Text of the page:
Getting Your Team in the Zone



Glenn Pasch
05/19/2010

I was watching one of the press conferences at the Masters and they asked the Round 2 leader Lee Westwood "was he worried that Phil Mickelson had caught up to him?" He answered (paraphrased) that he could only worry about the shots he hit.

This got me thinking of two different types of employees. Those that focus on what they can control and those that focus on what they cannot.

Have you ever worked with someone who always had a reason why they did not hit their production levels? When you speak to them they usually give you excuses why they could not be successful, usually sounding like this:

  • "It was the list of people you gave me to call"
  • "I’m getting the people who just want information"
  • "No one listens"
  • "It’s just not my day"

Just as any great golfer tells you they get in the "Zone" which means they focus on what they are doing and block out everyone else, you can help your employees get into their own "Zone" and what to do to stay there.

So how do you change the focus of these employees?

To improve the training and performance of any employee, be it customer service training, sales training or management training, you need to add in a section that helps your employees to focus on what they can control instead of the what they can’t so they will be more successful.

Let’s say you are supervising a team of callers in a call center. Here is what you can tell them that they can you control on the phones

Tone of voice: They need to make sure their tone in pleasant, clear and volume matches who they are speaking to.

Attitude: Are they focused on the call they are taking and on how best to serve this customer? Or are they still focused on a frustrating call three calls ago. If the agent carries this over into another call any chance of delivering great service will be killed.

Focus: Where are they looking when speaking to the customer? Are they focused on their screen, as if the person was sitting right across from them? Or are they more concerned with what is happening next to them or across the room. You may not realize it, but if you are looking across the room, a distracted tone will come across in your voice and the customer will feel that you are not listening or giving them your full attention.

Listening skills: Nothing frustrates customers more than having to repeat themselves. Make sure your team is taking the time to listen, and ask the correct questions to make sure they get all of the information they need the first time.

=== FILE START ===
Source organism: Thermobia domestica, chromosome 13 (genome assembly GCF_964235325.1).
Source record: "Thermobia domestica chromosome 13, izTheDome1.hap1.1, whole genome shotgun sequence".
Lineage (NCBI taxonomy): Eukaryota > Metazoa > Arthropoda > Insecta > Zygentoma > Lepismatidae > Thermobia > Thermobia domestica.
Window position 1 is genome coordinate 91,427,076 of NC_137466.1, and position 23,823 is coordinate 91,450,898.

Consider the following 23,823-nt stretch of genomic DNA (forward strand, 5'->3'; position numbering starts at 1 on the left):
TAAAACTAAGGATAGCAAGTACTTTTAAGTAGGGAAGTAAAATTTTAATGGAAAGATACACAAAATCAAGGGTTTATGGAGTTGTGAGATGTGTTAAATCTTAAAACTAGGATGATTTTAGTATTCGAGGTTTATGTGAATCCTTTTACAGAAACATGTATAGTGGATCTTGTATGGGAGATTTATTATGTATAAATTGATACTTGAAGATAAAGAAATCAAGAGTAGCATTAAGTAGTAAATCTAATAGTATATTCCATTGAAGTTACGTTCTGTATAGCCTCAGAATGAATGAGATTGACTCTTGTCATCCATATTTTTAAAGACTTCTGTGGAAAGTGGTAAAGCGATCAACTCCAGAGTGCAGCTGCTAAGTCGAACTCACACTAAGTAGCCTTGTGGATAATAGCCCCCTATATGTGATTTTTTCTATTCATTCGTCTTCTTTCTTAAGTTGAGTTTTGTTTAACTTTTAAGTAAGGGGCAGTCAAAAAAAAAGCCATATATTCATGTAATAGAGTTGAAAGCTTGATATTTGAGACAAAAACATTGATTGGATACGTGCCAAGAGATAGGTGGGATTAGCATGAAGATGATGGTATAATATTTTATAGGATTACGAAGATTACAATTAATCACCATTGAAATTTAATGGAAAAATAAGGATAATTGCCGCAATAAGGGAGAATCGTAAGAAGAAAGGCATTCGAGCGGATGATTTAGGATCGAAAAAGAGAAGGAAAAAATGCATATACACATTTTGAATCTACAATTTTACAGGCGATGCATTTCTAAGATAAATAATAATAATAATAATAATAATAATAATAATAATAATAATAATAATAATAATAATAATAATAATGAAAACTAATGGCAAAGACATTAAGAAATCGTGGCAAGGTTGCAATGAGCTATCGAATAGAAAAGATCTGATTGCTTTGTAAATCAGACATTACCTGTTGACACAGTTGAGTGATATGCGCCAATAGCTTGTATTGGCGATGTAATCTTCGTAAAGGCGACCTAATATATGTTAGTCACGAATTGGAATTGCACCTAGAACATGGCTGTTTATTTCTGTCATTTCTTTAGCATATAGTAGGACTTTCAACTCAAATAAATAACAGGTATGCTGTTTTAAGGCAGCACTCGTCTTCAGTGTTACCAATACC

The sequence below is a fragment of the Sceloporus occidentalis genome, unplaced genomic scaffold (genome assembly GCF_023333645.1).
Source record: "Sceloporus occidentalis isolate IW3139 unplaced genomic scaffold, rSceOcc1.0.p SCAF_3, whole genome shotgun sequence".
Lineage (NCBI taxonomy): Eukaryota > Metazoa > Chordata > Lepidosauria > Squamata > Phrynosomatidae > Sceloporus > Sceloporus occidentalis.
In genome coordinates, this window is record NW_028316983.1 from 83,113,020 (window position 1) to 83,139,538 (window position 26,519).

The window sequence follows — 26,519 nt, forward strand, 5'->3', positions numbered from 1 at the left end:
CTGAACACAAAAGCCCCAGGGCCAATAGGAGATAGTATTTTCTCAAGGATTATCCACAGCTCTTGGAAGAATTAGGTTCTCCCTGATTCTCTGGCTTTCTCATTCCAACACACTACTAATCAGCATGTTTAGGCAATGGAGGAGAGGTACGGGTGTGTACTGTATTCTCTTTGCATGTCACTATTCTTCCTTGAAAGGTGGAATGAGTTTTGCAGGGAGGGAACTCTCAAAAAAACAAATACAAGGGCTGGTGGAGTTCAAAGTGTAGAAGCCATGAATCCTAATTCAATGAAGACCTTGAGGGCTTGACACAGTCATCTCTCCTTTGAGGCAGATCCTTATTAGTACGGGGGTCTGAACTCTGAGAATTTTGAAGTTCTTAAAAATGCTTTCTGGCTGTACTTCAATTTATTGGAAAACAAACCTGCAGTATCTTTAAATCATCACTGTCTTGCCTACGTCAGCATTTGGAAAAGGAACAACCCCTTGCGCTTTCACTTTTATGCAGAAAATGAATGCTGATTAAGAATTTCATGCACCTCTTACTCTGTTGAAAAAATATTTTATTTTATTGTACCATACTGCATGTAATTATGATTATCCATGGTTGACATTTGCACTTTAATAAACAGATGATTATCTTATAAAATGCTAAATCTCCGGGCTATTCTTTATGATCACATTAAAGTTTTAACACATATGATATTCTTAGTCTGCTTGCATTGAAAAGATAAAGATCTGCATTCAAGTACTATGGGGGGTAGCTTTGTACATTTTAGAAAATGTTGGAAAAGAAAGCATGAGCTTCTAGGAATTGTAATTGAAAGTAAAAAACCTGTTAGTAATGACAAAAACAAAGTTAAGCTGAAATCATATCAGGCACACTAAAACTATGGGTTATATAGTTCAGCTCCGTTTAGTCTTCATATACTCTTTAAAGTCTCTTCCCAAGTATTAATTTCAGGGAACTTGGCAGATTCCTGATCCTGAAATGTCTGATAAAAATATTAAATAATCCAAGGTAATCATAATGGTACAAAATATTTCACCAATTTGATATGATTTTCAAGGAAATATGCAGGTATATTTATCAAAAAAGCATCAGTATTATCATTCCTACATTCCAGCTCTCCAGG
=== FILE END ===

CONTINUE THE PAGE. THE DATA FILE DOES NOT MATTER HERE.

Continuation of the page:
Pace:
It is very easy to speak to someone over the phone at the same pace, as you would face to face. The problem is that people understand a good deal of what you are saying by your body language. Over the phone you do not have that benefit. I recommend having them speak at half speed. It will slow them down enough so people over the phone can follow your agent.

Making sure you are understood: Agents read their script over and over during the course of a day. Many of them will begin to go into an "autopilot" mode where they are not focused on making sure the person fully understands what is being asked. Take the time to repeat information back to the person or summarize the information you took before ending the call.

Here are things your agents cannot control on the phones.

  • You are the 5th person to call them today
  • Their child just spilled their milk
  • They just sat down to dinner
  • They are walking out the door

You as their coach/supervisor must listen in, and give them your feedback as to point out when they are focusing correctly. This will help to train them to monitor their own progress.

A helpful Tip: To help my sales teams I created and posted these five questions on the bottom of all of the terminals. To this day, some of the mangers who worked for me still remember using questions to help their agents and have used the same idea when managing their own employees.

  1. Did you open the call correctly?
  2. Did you present the body of the script correctly?
  3. Did you present the offer correctly or get the correct information needed?
  4. Did you listen to the customer and present the correct response?
  5. Did you do everything you could on the call?

If my people said yes to these five questions, that call was as good as a sale. They did everything they could control. Does this sound counterintuitive? Many times we focus on results instead of the effort.

It may take a lot of encouragement to convince employees that excellent effort will turn into sales, but the end result will create a more productive and motivated work force.

Let me know your thoughts.

First published on Call Center IQ